The spreading of poisonous anti-Semitic lies

To the Editor:

The lie that Israeli citizens were informed in advance of the Sept. 11 attacks and stayed home from the World Trade Center is one of the ugliest slanders of Jews in history. It is as brutal as the medieval claim that Jews drank the blood of Christian children to celebrate Passover. In the United States the story has been circulated widely in the last two years by white supremacists like David Duke and the National Alliance, the country’s most virulent neo-Nazi group.

Sahm Adrangi ’03 (“Not just another conspiracy theory: manipulating anger,” 2/26) suggests that Jewish groups shouldn’t be making such a fuss because Amiri Baraka only devoted one stanza out of 60 to propagating this lie — his poem “has precious little to do with Israel,” he sniffs. That argument is absurd on its face. If Adrangi had spent one of his column’s 14 paragraphs arguing that the Holocaust never happened, for instance, it would have been just as unforgiveable.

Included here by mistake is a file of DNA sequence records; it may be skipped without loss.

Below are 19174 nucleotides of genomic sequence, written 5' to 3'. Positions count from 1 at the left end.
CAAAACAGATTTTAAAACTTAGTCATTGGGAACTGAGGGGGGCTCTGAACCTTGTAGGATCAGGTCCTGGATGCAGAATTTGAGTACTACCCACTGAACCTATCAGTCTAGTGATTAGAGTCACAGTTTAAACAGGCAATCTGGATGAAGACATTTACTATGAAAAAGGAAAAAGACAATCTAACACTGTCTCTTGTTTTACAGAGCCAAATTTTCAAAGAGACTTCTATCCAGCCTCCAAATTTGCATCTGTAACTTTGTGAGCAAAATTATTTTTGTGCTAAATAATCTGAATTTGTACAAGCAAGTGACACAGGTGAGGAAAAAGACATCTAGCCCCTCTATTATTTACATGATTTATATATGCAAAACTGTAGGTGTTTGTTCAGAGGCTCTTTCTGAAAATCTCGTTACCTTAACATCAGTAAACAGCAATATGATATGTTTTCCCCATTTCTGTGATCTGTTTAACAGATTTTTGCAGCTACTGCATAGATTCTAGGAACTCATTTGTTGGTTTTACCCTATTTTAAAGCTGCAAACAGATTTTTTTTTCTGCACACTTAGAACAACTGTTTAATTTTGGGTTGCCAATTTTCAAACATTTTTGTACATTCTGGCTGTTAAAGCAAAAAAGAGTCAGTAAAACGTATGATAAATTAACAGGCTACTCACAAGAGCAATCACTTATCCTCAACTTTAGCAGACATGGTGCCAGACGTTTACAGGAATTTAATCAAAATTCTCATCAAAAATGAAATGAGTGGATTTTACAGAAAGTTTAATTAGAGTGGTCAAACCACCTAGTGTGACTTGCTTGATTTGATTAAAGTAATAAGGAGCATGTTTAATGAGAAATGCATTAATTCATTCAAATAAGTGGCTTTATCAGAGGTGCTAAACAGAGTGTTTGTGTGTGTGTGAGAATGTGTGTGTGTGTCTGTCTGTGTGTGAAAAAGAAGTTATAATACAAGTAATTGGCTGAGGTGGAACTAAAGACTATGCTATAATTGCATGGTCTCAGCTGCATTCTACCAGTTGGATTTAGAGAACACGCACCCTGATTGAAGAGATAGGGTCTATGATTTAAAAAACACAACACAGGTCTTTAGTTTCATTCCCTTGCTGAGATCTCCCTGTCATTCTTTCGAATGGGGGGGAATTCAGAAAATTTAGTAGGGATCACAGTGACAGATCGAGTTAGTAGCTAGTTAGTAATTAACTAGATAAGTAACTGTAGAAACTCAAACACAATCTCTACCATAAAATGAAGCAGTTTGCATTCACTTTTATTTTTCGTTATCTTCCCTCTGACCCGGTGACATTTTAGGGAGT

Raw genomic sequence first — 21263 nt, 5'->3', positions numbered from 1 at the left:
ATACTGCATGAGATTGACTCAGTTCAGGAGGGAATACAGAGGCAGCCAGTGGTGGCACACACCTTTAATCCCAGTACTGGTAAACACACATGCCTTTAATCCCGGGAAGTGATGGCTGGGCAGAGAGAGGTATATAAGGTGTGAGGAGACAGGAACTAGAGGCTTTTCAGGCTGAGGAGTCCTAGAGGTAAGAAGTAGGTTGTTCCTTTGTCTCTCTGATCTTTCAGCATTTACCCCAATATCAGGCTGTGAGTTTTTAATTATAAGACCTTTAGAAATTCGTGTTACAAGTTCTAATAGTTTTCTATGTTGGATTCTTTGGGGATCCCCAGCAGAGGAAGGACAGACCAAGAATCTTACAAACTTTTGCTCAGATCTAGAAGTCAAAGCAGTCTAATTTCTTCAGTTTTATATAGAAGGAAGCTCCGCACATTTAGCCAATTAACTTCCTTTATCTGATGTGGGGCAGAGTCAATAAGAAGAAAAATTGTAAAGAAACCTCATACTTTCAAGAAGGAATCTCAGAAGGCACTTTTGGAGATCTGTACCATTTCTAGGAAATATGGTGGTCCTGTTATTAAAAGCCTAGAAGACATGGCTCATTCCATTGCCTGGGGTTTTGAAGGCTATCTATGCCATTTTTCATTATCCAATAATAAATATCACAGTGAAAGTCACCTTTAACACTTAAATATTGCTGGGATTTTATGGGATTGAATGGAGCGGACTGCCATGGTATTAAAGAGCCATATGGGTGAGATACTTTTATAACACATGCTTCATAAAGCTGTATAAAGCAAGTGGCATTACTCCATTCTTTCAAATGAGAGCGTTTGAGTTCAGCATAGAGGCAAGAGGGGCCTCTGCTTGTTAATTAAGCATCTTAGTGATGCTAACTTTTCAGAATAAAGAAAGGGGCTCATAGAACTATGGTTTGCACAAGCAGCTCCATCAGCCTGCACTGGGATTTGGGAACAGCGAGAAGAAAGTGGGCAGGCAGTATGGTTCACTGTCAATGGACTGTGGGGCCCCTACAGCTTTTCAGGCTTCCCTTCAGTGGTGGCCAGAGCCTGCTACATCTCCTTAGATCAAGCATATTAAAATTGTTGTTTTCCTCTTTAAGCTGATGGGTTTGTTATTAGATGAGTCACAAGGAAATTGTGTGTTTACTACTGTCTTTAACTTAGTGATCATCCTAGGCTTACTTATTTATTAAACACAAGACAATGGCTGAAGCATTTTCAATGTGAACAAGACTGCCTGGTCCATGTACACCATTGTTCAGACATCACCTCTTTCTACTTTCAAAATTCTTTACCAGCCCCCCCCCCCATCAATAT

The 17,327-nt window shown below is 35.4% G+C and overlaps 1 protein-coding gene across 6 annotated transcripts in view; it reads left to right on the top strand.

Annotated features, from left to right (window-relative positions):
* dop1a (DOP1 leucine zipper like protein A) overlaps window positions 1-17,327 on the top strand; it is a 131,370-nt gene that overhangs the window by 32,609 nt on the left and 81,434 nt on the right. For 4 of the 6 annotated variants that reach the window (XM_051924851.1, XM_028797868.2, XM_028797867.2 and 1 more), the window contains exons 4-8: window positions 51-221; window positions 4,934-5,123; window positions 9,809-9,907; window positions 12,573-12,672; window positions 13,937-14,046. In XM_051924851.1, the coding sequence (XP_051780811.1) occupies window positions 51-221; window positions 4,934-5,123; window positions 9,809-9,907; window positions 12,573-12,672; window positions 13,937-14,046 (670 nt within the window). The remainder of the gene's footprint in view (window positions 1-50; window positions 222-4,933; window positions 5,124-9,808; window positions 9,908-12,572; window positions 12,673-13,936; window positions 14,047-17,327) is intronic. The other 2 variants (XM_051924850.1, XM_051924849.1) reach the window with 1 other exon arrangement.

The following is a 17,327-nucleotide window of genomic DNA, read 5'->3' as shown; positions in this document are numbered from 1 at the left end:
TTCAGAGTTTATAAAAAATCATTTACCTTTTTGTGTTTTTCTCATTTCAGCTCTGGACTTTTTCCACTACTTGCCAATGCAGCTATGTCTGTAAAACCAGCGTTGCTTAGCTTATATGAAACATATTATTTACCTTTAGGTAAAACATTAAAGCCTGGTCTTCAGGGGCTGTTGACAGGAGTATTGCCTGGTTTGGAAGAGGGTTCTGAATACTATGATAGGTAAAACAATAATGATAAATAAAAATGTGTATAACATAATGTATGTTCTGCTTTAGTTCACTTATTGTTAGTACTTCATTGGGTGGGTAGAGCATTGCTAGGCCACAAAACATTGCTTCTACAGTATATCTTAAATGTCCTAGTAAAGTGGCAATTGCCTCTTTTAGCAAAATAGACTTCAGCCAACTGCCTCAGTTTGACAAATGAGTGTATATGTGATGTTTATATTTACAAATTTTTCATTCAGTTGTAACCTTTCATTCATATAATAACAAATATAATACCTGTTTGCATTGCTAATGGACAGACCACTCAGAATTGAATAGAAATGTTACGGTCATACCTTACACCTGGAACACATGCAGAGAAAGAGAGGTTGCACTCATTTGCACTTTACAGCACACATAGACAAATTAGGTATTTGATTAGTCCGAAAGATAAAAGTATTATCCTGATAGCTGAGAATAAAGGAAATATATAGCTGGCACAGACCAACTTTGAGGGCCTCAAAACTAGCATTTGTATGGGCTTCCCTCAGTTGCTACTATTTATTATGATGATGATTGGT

Unfortunately, Adrangi does devote a full four paragraphs to another vicious anti-Semitic canard: that Jews exercise control of the media. That claim has a distinguished pedigree — it was a central tenet of “The Protocols of the Elders of Zion.” To see it argued by a columnist in the Yale Daily News left my jaw hanging.

Adrangi’s column was the most poisonous I have ever read in a college newspaper.

Adam A. Sofen LAW ’05

February 26, 2003

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